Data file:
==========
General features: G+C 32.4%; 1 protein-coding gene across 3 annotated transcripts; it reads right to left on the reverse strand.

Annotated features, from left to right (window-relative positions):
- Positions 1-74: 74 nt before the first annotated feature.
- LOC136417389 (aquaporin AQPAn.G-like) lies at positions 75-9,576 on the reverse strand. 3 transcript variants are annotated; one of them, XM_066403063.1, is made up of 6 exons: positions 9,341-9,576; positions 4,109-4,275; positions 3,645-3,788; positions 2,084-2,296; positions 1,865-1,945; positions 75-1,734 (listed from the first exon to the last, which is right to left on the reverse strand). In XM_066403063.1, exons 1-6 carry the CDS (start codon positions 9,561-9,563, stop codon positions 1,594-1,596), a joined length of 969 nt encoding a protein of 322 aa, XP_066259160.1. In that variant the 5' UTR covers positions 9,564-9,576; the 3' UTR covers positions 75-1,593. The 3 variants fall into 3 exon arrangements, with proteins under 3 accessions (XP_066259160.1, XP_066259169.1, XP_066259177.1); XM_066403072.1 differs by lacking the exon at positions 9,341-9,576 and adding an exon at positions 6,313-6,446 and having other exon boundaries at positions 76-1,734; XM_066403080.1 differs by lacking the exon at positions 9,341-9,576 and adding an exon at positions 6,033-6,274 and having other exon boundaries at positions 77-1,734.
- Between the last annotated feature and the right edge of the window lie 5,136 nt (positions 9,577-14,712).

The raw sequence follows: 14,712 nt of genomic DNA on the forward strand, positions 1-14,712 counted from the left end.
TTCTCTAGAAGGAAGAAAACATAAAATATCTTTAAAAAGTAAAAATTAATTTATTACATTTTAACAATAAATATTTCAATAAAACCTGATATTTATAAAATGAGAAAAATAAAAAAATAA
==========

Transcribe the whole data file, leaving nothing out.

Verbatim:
General features: G+C 32.4%; 1 protein-coding gene across 3 annotated transcripts; it reads right to left on the reverse strand.

Annotated features, from left to right (window-relative positions):
- Positions 1-74: 74 nt before the first annotated feature.
- LOC136417389 (aquaporin AQPAn.G-like) lies at positions 75-9,576 on the reverse strand. 3 transcript variants are annotated; one of them, XM_066403063.1, is made up of 6 exons: positions 9,341-9,576; positions 4,109-4,275; positions 3,645-3,788; positions 2,084-2,296; positions 1,865-1,945; positions 75-1,734 (listed from the first exon to the last, which is right to left on the reverse strand). In XM_066403063.1, exons 1-6 carry the CDS (start codon positions 9,561-9,563, stop codon positions 1,594-1,596), a joined length of 969 nt encoding a protein of 322 aa, XP_066259160.1. In that variant the 5' UTR covers positions 9,564-9,576; the 3' UTR covers positions 75-1,593. The 3 variants fall into 3 exon arrangements, with proteins under 3 accessions (XP_066259160.1, XP_066259169.1, XP_066259177.1); XM_066403072.1 differs by lacking the exon at positions 9,341-9,576 and adding an exon at positions 6,313-6,446 and having other exon boundaries at positions 76-1,734; XM_066403080.1 differs by lacking the exon at positions 9,341-9,576 and adding an exon at positions 6,033-6,274 and having other exon boundaries at positions 77-1,734.
- Between the last annotated feature and the right edge of the window lie 5,136 nt (positions 9,577-14,712).

The raw sequence follows: 14,712 nt of genomic DNA on the forward strand, positions 1-14,712 counted from the left end.
TTCTCTAGAAGGAAGAAAACATAAAATATCTTTAAAAAGTAAAAATTAATTTATTACATTTTAACAATAAATATTTCAATAAAACCTGATATTTATAAAATGAGAAAAATAAAAAAATAA